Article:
Midwives can help traumatised new mums

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About a third of women are traumatised by childbirth ...

But counselling by midwives can ease their distress.

... Debra Creedy surveyed 1038 pregnant Australians with no previous history of mental illness.

About 30 per cent described childbirth as "horrific" or "terrifying" after they gave birth.

"They feared for their life or that of their baby," ...

Untreated trauma could lead to anxiety or postnatal depression ... or fear of giving birth again.

"Unless these sort of emotions are dealt with in a productive way they can have lasting effects on women."

"We found midwives are very well placed to support the emotional needs of women because they understand childbirth," ...

"They can talk with the woman about what happened and why that procedure may have been necessary and to normalise a woman's responses." ...

It's often unspoken, but it's real and it matters. It's great that good quality research is being done into this sensitive and almost-taboo topic so that women are able to access help when they feel they need it. My practice has supported many women who have described their birth as traumatic. The most common feature isn't a drug-free birth, a caesarean, an epidural or so on - it's about not being listened to and respected, not experiencing care from one midwife who is known to the woman in advance of labour - and whom the woman likes and trusts - and feeling a sense of loss of control over what is happening in labour. Of course, labour is all about losing control. But control in the sense of birth trauma is very much about the feeling that decisions have been taken away and feeling that you don't have a voice - either because of exhaustion, confusion, fear or a lack of understanding. These feelings can overwhelm a woman's coping mechanisms in labour and this is when birth can be perceived as traumatic.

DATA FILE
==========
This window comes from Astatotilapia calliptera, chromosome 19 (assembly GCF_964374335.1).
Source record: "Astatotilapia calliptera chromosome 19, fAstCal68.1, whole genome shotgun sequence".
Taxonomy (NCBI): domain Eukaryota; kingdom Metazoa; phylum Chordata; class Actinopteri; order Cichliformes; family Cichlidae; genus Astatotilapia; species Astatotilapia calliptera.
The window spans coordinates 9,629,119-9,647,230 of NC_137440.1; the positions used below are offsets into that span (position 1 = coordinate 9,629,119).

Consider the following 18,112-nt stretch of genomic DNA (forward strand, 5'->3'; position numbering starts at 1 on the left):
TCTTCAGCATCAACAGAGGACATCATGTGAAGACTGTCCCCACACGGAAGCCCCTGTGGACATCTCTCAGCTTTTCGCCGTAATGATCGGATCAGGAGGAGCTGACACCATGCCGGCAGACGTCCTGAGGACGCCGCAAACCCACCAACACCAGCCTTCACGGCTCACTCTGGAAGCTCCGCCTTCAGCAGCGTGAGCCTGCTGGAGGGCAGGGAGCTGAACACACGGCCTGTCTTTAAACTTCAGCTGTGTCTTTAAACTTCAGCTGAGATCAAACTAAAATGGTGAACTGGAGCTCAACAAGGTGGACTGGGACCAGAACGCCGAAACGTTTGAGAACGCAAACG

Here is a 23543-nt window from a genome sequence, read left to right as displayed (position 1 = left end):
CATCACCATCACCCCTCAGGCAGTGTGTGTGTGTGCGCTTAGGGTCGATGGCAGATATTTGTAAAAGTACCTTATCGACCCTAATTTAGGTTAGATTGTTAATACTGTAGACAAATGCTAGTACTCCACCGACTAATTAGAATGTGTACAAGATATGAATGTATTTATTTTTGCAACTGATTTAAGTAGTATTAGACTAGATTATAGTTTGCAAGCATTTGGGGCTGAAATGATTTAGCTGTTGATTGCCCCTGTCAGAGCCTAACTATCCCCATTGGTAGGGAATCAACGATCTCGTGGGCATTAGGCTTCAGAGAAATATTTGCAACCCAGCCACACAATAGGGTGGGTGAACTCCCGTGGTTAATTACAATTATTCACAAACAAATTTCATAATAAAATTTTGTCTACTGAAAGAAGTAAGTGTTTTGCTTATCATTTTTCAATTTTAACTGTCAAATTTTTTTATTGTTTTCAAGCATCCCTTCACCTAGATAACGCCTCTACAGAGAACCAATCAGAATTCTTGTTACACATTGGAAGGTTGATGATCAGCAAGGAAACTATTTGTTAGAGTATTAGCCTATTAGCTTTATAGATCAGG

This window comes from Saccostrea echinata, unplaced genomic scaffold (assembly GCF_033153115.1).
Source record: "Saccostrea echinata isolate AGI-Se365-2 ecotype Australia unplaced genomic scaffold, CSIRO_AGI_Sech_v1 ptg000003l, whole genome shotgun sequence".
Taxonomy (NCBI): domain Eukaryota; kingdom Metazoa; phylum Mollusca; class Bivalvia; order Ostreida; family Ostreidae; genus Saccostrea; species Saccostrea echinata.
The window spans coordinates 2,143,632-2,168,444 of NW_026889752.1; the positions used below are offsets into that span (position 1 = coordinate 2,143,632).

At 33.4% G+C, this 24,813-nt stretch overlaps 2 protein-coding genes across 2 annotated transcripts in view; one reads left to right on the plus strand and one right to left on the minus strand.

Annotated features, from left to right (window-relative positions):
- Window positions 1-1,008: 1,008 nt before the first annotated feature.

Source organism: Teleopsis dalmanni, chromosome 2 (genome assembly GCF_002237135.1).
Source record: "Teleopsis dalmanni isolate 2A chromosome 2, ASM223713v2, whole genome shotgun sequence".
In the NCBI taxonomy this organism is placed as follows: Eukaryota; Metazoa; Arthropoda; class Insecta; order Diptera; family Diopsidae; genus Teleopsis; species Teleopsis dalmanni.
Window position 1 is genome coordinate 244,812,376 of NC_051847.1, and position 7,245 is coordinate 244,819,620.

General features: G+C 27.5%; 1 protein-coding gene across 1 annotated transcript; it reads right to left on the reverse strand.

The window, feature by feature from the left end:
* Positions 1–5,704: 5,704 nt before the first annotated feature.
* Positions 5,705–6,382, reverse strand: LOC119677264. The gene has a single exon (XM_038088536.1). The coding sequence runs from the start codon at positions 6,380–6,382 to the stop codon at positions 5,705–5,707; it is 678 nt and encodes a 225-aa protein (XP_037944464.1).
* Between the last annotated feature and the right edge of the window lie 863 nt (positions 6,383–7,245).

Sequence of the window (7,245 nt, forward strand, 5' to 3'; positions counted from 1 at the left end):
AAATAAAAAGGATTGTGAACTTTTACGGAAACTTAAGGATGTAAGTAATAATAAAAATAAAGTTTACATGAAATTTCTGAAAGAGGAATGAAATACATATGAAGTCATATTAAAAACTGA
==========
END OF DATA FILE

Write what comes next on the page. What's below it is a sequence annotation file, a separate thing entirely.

I see birth trauma in women who have experienced the "cascade of intervention" that culminates in a forceps birth or a caesarean, as much as I see it in women who experienced a natural and drug-free birth that was not their intention. It's not so much about "what" happens in labour, as much as it is about being prepared for what might reasonably happen, and supported by a known, liked and trusted care provider if things don't go to plan.